Give the Gift of Kitsch Fast Forward


By Lisa Alcalay Klug

Published December 16, 2005, issue of December 16, 2005.
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When it comes to the Festival of Lights, there is no shortage of gift schmaltz. What qualifies as kitsch? From the excellent to the terrible, kitsch that doesn’t know it’s kitsch automatically draws attention. Instead of kvetching “Bah, humbug,” we’ve opted to offer our recommendations for the kitschiest of the kitsch this holiday season. To fully embrace the spirit of schlock, we’re adopting a candle-rating system, linking gifts to each night in ascending order until the kitsch glows in full eight-candle regalia.

And should you find these items irresistible for the loved ones on your shopping list, we’ve simplified letting go of your gelt by including prices (sans shipping) and all the relevant ordering information. (Phone numbers are provided if available.)

Our first candle contender is a wire garland with blue-and-silver dreidels and Jewish stars. Garland? Who ever heard of Hanukkah garland? And if the item itself weren’t bad enough, the online description at definitely qualifies: “Where would you not put this? That is the more reasonable question when contemplating the decoration of any interior for the celebration of Hanukkah. It glimmers, it shines, it makes us remember what the holiday is even about, the celebration of the oil burning for eight nights when it should not have lasted past night one. Just think of this garland as a miraculous offspring of the blessed oil, only this will never be a concern as a fire hazard.”, (800) 227-0314, $5.

The idea of scrubbing away Christmas envy with laundry-like soap earns Ultra Happy Hanukkah Body Detergent the third candle. If your loved ones need still more pampering, there’s an entire line: body wash, bar soap, lotion and sponge in a zip-up case. Bariff Shop for Judaica at Spertus Institute of Jewish Studies,, (888) 322-1740, $20.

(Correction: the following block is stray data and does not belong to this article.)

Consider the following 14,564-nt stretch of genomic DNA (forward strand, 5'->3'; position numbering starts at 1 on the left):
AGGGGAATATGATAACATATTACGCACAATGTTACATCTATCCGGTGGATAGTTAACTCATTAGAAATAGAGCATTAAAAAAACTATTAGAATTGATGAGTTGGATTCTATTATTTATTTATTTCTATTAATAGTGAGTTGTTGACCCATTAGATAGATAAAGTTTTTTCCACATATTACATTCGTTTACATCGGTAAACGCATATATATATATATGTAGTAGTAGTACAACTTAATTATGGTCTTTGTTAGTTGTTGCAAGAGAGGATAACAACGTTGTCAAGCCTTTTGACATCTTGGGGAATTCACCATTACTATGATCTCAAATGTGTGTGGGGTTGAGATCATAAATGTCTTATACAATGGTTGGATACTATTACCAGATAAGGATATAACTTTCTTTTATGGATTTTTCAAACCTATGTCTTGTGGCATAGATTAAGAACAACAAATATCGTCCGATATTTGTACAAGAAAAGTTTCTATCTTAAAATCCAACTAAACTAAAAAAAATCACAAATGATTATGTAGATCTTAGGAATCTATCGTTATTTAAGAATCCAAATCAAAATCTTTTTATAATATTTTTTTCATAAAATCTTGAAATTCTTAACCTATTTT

Giving dreidels and menorahs a tasteless new purpose, Shepsil Scheinberg’s Hanukkah Tic Tac Toe board takes the second candle. Like a chess set, stand-up dreidels and menorahs vie for supremacy amid candles and faux gelt. Such a hit, don’t be surprised if it’s sold out., (800) JUDAISM, $17.

Chabad and Jerry Stiller joined up for this fifth candle doozy: Latke Larry, billed as the world’s “first Hanukkah action gift.” Plush, 7-inch Larry shakes his tuchis as he sings a cheesy ditty about the holiday, to the tune of “Maoz Tzur.” First he commands you to “eat my chow.” Then he scolds, “Stop eating my latkes.” Never mind the contradictory message. This friend to “play with and chew on, too!” is redeemed by dedicating proceeds to Chabad’s Friendship Circle, which assists children with special needs., (888) LATKE-LARRY, $18.

We didn’t believe it until we ate it. Scoring candle number four is Ruthie & Gussie’s “kvetch-proof” Latke Gram. Imagine a frozen care package from Bubbe, with two kinds of ready-made batter, apple sauce and sour cream, all certified kosher. To be honest, we did kvetch a bit. The batter didn’t taste like Mom’s, and we preferred the sweet potato batter to the traditional. But hey, this is one super-fast way to cook up dinner. And we loved the bonus dreidel (included with delivery) for those mindless frying moments., (866) 567-4379, $28.

The big eighth candle winner is a pair of Magen David holographic spectacles. This two-buck bargain has a purity and genius of its own, simultaneously defining and transcending kitsch by turning your friends’ Christmas lights into Jewish stars. It’s the best revenge for those eat-your-heart-out Christmases when goyim take over the neighborhood. Bariff Shop,, (888) 322-1740, $2.

Wham! Bam! Manhattan writer and graphic designer Alan Oirich earns the sixth candle with his original comic book, “The Amnesia Countdown.” Superhero Menorah Man, with eight flame-shooting arms, battles a legion of criminal androids bent on destroying Jewish memories with a robot missile loaded with a Forget-Me-Chip. Oirich dreamed up Menorah Man and his fellow kosher crusaders — Magen David and his impenetrable shield; Dreidel Maidel, who causes matter to spin at incredible speeds — when he was just 8 years old. (Pictured above: Shabbat Queen) Bariff Shop,, (888) 322-1740, $4.

Snagging the seventh candle is “Bagels and Bongos,” a CD re-release by Reboot Stereophonic of a long-lost lounge classic by the Irving Fields Trio. The title, album cover and content are to live for, blending “melodies of [Fields’s] Lower East Side youth with the rhythms of the cha-cha, mambo, and meringue.” Get ready for “Bei Mir Bist Du Schoen,” “Havanna Negila” [sic] and other danceable faves. No wonder it sold 2 million copies in 1959., $17.

“Offensive Mention” goes to designer Sarah Lefton of Jewish Fashion Conspiracy for her “miracle panties” that read: “A great miracle happened here.”, $15.

Lisa Alcalay Klug, former staff writer for The Associated Press and Los Angeles Times, has contributed to The New York Times, The Jerusalem Post and other publications.

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